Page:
Scientists identify the best amount of coffee to drink each day

A man holds of glass of iced coffee
Posed by model (Photo: Shutterstock)

It’s something of a stereotype that gay men love their iced coffee… but what about the health benefits of consuming all that caffeine?

A new study believes it’s identified the most beneficial amount of coffee to consume each day if you’re keeping an eye on your heart health. It looked at almost 500,000 coffee drinkers and says anything between 0.5 to 3 cups of coffee a day conveys heart health benefits.

Researchers say drinking more coffee than this was not harmful, but doing so did not bring the same advantages.

One big proviso was that the benefits only came from drinking ground coffee, not instant. Perhaps surprisingly, the benefits were also the same for those who drank decaffeinated coffee, suggesting the health boost is not down to caffeine.

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It’s known that coffee contains plenty of antioxidants, although compared to tea, it often gets a bad rep.

The study was undertaken by researchers at Queen Mary University of London and the Budapest Semmelweis University.

The participants were broken down into three groups: non-coffee drinkers, light-to-moderate coffee-drinkers and those who consumed a significant amount of coffee a day. None had heart disease at the start of the study. The study also noted down other risk factors, such as smoking, cholesterol, and high blood pressure.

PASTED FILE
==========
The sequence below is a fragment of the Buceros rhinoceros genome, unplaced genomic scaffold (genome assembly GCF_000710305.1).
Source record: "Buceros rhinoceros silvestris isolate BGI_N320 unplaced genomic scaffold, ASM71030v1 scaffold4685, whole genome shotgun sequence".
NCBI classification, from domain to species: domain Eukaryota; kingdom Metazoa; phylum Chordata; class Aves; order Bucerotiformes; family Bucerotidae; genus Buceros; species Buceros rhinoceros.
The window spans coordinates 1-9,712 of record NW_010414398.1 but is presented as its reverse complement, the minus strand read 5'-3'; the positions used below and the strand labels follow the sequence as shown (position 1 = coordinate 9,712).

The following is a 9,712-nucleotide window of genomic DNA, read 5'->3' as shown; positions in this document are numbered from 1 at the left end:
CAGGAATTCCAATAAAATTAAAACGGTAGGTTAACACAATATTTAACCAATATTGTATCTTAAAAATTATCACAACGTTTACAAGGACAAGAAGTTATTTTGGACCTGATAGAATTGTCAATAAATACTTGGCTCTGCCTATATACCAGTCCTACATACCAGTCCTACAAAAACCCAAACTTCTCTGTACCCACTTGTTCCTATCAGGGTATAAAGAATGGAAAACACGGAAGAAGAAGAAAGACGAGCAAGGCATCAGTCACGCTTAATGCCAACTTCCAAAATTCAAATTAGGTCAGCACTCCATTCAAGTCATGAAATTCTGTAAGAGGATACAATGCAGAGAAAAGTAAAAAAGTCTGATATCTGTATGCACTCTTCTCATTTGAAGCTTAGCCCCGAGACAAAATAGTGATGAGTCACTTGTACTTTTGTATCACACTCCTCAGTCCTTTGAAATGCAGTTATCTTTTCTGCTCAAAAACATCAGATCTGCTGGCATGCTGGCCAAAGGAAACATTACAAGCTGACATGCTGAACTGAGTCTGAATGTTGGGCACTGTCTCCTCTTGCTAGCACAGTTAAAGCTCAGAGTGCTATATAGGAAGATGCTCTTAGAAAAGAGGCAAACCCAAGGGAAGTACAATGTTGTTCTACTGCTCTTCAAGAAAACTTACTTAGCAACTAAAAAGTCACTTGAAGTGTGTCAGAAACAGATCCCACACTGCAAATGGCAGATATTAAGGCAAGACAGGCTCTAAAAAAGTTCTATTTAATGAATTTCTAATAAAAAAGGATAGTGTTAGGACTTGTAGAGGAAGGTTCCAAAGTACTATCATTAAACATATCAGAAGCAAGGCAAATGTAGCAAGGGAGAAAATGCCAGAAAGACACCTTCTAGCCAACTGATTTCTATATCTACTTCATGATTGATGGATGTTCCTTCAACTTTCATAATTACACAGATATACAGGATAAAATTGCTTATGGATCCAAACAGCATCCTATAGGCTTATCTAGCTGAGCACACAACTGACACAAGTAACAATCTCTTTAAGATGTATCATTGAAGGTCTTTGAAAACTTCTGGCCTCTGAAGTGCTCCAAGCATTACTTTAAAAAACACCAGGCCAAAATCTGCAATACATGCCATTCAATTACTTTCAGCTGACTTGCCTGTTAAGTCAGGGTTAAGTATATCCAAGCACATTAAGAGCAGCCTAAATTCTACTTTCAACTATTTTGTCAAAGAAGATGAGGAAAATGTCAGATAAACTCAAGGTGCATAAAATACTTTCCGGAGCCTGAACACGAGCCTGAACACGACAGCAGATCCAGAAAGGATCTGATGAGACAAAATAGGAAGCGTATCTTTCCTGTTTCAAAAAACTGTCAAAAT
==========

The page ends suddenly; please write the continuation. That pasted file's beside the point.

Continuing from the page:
After 11 years, the participants were followed up to see if any had cardiovascular disease. Around 100,000 underwent detailed CMR scans to take a closer look at their hearts.

The peer-reviewed study was published in the European Journal of Preventative Cardiology.

Professor Steffen Petersen of the William Harvey Research Institute at Queen Mary University of London said: “According to the results, light-to-moderate coffee consumption is not damaging from a cardiovascular point of view, and it could be beneficial. As far as we know, this has been the largest study to date which focused on the effect of coffee on cardiovascular health.”

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Dr. Judit Simon, a PhD student at the Semmelweis University, said: “Light-to-moderate coffee consumption was associated with a 12% lower risk of overall mortality, and with a 17% lower risk of death caused by cardiovascular diseases compared to non-coffee drinkers. In addition, from half to three cups of coffee was associated with a 21 % lower risk of stroke.”

It was found that coffee drinking increased blood pressure in those not used to drinking it, but this effect was negligible in habitual drinkers.

Dr. Pál Maurovich-Horvat, the Director of the Medical Imaging Centre at the Semmelweis University, said it was also important to note that, “even for those who were heavy coffee-drinkers, we did not find evidence of negative cardiovascular consequences. However, there were no positive health benefits observed in this group—as in the group of the light-to-moderate drinkers.”

The research, should you be wondering, was not sponsored or funded by any coffee companies, so this appears to be genuinely good news for coffee lovers.

That said, it doesn’t necessarily mean you should go mad at Starbucks if you like your coffee filled with flavored syrup or loaded with whipped cream and sprinkles: increases in sugar and fat may subtract from any purely coffee-related health benefits.

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